Contactless Cards vs. Mobile Phone Payments – What Do Consumers Prefer?

Contactless Cards vs. Mobile Phone Payments – What Do Consumers Prefer?

Contactless Cards vs. Mobile Phone Payments – What Do Consumers Prefer?

Jonathan O'Connor

Jonathan O'Connor

Jonathan O’Connor translates data into compelling stories as a part of the payment insights team at Auriemma Consulting Group, a boutique management firm specializing in the payments and lending space.

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Apple Pay's launch of mobile payments in 2014 spurred headlines touting the digital payments revolution. But in the years since, plastic has continued to thrive. Consumers have swiped, inserted and now they’re beginning to tap with contactless cards.

Some argue that the proliferation of tapping a physical card at checkout will increase the comfort of tapping one's phone. However, a recent report by Auriemma Research's Mobile Pay Tracker suggests that contactless cards may have some mobile-friendly consumers reverting from digital to physical payments.

Although mobile payments and contactless cards utilize the same near-field communication (NFC) technology, adoption of mobile payments is well behind contactless cards. Since its mainstream release, mobile payments have been used by 34% of eligible consumers, far less than the 59% of cardholders who have tapped with their contactless card. 

Among the big three mobile payment providers, Samsung trails behind Apple and Google. One quarter of those eligible for Samsung Pay have used it, compared to 35% for both Apple and Google Pay. And these proportions are in line with historic figures that have only changed nominally over the course of mobile payment's run.

The majority (60%) of mobile payment users expressed interest in using contactless cards, compared to 28% of non-users.

Contactless card usage, however, appears poised for a steady rise because the physical card is so familiar to consumers. And the data shows that mobile payment users are more open to tapping their cards because they've been exposed to tapping with their phones. Exactly 72% of mobile payment users have used a contactless card to make a payment, compared to just 42% of non-users.  

Changing payment behavior

Consumers have been repeatedly asked to change their payment behavior. While adjusting from swiping to inserting to tapping a card is easy, the larger switch to tapping one's phone takes more time. Although learning to tap with a card will certainly increase comfort in contactless technology, it isn't guaranteed to benefit mobile payment adoption in the long run.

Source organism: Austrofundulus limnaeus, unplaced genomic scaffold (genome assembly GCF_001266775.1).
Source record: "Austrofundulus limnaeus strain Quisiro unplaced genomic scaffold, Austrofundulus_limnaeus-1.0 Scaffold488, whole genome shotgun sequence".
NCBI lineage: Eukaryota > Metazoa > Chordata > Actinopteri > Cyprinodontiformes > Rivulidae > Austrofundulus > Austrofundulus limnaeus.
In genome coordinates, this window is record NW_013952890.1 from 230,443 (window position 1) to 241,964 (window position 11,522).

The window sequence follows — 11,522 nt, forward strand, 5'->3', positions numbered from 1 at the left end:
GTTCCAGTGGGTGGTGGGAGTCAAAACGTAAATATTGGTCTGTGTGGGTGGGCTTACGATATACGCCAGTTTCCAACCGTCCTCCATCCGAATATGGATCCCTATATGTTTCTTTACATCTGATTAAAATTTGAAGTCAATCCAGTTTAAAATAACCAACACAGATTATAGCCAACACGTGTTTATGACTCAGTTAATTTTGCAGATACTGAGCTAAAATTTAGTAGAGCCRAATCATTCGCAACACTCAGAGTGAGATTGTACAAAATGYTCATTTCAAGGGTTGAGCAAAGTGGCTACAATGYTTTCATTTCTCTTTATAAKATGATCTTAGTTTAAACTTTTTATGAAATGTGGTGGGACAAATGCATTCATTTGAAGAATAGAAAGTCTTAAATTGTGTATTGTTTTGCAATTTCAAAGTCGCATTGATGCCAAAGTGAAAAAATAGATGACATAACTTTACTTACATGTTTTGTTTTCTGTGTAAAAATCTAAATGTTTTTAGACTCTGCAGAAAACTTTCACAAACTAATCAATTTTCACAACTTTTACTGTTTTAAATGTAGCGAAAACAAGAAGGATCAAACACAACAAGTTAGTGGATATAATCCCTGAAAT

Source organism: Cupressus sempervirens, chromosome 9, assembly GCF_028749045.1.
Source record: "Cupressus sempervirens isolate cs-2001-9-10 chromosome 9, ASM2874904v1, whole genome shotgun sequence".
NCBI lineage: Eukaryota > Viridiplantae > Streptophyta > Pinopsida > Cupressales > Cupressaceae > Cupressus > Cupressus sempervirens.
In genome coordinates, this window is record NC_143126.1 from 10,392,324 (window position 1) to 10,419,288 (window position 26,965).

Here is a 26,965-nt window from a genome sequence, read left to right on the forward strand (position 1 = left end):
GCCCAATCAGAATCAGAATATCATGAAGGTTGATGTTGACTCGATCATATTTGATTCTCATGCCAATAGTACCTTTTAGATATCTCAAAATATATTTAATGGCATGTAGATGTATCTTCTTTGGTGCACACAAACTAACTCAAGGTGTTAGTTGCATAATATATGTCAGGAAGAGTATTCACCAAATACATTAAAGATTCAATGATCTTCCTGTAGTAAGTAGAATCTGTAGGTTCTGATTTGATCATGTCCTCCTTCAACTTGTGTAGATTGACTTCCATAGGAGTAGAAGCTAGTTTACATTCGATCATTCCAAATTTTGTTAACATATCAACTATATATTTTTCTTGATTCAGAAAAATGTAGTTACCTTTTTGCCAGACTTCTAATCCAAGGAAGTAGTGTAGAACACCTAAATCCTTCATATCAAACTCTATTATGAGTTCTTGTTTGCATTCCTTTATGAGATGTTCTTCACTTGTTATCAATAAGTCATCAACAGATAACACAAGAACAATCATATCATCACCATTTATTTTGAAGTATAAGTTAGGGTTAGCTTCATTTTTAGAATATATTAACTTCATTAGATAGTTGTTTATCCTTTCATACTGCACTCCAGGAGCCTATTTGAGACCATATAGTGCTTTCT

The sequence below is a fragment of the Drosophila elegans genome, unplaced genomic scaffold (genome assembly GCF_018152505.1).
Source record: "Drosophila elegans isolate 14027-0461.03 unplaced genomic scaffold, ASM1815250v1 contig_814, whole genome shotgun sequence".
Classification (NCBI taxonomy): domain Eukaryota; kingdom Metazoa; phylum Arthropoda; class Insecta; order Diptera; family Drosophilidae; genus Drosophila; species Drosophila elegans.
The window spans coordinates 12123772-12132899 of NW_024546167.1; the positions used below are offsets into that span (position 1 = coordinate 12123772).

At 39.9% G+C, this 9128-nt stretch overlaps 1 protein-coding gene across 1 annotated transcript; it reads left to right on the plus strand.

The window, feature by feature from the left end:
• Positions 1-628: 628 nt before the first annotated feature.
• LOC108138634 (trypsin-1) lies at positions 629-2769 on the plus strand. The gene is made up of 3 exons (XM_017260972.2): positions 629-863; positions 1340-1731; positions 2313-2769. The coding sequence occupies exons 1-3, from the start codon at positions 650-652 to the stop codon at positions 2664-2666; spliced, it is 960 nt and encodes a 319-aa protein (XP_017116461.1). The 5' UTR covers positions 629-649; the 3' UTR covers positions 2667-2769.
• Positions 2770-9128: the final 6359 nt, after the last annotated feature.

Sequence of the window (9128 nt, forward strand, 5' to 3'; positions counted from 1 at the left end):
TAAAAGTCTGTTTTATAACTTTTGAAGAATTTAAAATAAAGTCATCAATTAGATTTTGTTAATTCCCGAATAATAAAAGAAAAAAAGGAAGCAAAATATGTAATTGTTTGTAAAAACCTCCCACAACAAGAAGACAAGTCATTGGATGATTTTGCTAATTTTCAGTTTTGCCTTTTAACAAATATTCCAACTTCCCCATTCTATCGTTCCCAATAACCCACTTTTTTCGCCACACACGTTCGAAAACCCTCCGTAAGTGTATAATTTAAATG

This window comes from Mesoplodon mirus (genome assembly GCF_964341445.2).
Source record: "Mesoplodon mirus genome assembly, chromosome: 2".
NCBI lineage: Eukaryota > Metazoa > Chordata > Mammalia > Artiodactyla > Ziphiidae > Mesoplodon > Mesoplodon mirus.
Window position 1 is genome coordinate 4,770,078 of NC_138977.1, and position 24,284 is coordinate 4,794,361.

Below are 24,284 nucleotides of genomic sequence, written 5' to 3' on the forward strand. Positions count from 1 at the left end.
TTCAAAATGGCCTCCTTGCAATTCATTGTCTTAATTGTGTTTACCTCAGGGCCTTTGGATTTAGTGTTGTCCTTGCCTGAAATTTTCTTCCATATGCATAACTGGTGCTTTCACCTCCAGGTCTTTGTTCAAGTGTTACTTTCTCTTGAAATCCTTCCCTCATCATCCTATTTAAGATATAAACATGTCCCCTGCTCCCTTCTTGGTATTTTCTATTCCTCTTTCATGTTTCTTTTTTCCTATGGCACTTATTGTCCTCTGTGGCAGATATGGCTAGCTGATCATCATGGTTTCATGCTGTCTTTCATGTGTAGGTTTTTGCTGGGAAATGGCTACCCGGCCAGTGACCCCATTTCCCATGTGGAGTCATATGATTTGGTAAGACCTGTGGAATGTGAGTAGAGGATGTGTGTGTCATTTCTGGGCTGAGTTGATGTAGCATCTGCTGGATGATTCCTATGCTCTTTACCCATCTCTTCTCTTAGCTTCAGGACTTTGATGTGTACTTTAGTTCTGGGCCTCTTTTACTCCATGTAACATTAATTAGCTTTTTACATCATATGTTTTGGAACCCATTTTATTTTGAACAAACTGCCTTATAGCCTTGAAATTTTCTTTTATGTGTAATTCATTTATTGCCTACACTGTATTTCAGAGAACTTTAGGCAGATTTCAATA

72% of mobile payment users have used a contactless card to make a payment, compared to just 42% of non-users. (Source: Auriemma)

Mobile payment users are enthusiastic about contactless technology. The majority (60%) expressed interest in using contactless cards, compared to 28% of mobile payment non-users. Mobile payment users are also more likely to believe contactless payments can improve everyday purchases. More than one-third say their experience with self-checkout lanes, grocery stores, vending machines and public transportation would be made better if they were able to use contactless payments. 

Until recently, contactless payments were not accepted at many terminals because of outdated technology. However, as retailers update their point-of-sale terminals to accept the technology, both contactless cards and mobile payments will have space to grow.

Although these upgrades will make mobile payments an option at an increasing number of locations, that doesn't mean mobile payment adoption will rise. Overall, consumers are uncertain about whether contactless card payments are better or worse than mobile payments — 65% say they are about the same, 18% say they are better and 17% say they are worse. 

Those who believe contactless card payments are better typically say they are faster, easier and more secure than mobile payments. Ironically, mobile payment users often say the same thing when asked why it is better to pay with mobile then with plastic. Those who believe contactless card payments are worse often express concerns about security (e.g., more susceptible to fraud, wouldn't be any safer) and say they still need to take out their payment card. 

When contactless misfires

Consumers have more options at checkout than ever before, but will they choose contactless cards or a mobile wallet? Although upgraded terminals benefit both methods, the point-of-sale experience continues to be fragmented for mobile payment users who must pull out their physical card when things go awry.

With contactless cards, technological barriers to tapping won't upend the entire payment process. Consumers can still dip or swipe with the same payment method in hand. This alone makes for a much smoother payment experience, offering the mobile payment benefits people love without the barriers that have persisted since its rollout.

The statements and opinions of the writer do not necessarily reflect those of TSYS.

Other Articles by Jonathan

Jonathan O’Connor

Jonathan O’Connor translates data into compelling stories as a part of the payment insights team at Auriemma Consulting Group, a boutique management firm specializing in the payments and lending space.

On the payment insights team, Jonathan creates reports, based on consumer research, that analyze market-shaping forces such as emerging technologies, changing behaviors and attitudes, and new market entrants. He also co-authors Auriemma's Twitter account (@auriemma_group), where followers get the latest findings from the company's studies.

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